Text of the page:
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  Arts Culture Analysis  
Vol. 8, No. 6, 2009
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Robert J. Lewis
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Sylvain Richard
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Leon Wieseltier
Charles Lewis
John Lavery
Tariq Ali
Michael Albert
Rochelle Gurstein
Alex Waterhouse-Hayward

making a quilt out of



If learned men
have sometimes less prejudices than others,
they cling more tenaciously to those they have.

Jean-Jacques Rousseau


Elke spoke fluent English with a slight German accent, was stereotypically blue-eyed and seriously blond, and her dog was named Shalom, which means peace in Hebrew. She could have been a poster child for the phenomenon known as collective guilt, the emotion that compels a significant number of individuals from all walks of life to perform exceptional acts of kindness towards especially ethnically, racially or religiously wronged groups. As a German, Elke experienced deep horror and shame upon learning about what happened in her homeland before she was born. Through her positive gestures (reparations) extended to Jewish people only, she was de facto assuming responsibility for Germany’s harsh treatment of the Jews during the 1930s and 40s.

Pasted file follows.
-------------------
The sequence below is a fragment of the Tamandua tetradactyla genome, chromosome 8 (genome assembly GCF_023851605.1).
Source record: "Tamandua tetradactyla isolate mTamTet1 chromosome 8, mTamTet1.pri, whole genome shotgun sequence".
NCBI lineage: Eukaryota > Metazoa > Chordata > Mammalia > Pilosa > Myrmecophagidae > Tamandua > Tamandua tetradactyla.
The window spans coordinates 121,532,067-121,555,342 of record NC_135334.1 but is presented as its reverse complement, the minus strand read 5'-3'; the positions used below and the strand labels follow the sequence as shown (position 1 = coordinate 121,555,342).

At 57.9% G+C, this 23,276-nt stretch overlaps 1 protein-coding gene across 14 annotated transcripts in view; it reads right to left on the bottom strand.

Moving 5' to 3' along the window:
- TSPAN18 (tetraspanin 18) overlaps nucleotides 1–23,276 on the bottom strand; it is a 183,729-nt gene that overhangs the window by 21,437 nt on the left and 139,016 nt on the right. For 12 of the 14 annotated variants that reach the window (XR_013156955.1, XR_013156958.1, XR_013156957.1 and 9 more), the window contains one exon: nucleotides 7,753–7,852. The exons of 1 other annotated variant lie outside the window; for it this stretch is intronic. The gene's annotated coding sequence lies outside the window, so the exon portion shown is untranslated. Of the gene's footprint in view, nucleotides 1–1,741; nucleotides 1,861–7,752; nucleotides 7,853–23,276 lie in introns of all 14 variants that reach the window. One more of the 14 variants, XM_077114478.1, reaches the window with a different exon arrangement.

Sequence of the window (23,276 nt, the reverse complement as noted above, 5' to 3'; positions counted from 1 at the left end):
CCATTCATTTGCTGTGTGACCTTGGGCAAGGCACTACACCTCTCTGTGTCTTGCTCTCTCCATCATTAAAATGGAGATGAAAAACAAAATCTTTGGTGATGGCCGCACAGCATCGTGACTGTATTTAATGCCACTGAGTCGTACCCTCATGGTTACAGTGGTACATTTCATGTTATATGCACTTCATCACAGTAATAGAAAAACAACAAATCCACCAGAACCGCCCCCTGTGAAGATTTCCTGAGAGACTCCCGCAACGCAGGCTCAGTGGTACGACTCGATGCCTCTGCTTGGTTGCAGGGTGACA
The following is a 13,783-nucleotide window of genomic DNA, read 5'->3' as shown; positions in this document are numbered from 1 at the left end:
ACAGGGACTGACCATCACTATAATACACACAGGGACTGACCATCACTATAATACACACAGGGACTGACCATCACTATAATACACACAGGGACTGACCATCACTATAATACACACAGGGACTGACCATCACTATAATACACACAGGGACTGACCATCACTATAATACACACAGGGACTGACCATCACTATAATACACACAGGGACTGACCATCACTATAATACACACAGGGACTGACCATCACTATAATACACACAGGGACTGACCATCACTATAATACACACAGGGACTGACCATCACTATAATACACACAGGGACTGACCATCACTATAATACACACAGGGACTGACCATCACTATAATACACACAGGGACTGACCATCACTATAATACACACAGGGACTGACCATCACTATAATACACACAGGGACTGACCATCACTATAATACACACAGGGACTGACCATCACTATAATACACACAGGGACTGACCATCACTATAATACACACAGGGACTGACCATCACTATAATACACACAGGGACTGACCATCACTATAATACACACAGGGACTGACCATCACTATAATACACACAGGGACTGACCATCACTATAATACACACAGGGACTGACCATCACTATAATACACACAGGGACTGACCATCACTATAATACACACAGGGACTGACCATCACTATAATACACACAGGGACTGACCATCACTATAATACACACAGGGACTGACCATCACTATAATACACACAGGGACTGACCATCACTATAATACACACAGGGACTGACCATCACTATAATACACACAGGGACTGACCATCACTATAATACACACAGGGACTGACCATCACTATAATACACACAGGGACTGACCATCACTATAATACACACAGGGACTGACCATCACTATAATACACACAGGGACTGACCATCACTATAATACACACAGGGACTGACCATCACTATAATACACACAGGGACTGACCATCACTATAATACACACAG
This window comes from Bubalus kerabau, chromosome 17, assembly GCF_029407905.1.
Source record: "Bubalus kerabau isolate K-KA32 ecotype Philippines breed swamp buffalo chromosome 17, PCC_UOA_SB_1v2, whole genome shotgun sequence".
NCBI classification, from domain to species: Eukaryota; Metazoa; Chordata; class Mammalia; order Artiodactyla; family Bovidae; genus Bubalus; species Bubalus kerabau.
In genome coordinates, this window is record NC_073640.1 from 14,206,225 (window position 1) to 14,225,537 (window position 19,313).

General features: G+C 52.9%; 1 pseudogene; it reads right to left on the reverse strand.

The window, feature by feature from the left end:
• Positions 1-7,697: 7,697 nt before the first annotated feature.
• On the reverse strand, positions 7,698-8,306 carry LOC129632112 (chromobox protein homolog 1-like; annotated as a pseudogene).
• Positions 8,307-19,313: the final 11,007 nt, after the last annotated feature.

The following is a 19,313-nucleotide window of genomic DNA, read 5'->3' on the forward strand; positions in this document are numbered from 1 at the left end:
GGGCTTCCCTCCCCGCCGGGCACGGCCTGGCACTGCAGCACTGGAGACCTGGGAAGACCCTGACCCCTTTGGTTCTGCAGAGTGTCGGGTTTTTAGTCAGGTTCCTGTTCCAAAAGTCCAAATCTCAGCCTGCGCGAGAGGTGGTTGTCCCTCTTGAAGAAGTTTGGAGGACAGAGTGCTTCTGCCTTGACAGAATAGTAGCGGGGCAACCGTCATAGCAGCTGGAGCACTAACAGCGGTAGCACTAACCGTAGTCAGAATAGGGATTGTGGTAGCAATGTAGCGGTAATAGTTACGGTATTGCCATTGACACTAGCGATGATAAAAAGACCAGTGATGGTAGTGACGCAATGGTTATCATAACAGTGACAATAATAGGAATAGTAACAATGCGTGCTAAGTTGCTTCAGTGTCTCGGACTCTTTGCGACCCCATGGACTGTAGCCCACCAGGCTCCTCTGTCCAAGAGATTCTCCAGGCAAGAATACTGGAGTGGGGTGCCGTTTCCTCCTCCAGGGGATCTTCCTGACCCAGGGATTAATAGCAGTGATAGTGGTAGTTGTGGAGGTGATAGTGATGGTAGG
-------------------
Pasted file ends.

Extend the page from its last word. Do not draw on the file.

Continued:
In The Question of German Guilt, German philosopher Karl Jaspers (1883-1969) examines metaphysical or collective guilt from the perspective of ascribing moral agency to all Germans who knew about but did nothing to prevent the holocaust. He did not specifically examine the legitimacy or authenticity of a future generation’s guilt over atrocities committed in the past.

Why was it fashionable, in especially the late 1960s and early 70s, for young Germans, born after the war, to volunteer to work for free in Israel? Why do many Whites go out of their way to help or be kind to Black people? When rudely met with the smell of micturition in one of our Metro (subway) stations, why am I ashamed that the stink I didn't leave might dispose tourists to form a negative opinion of my city?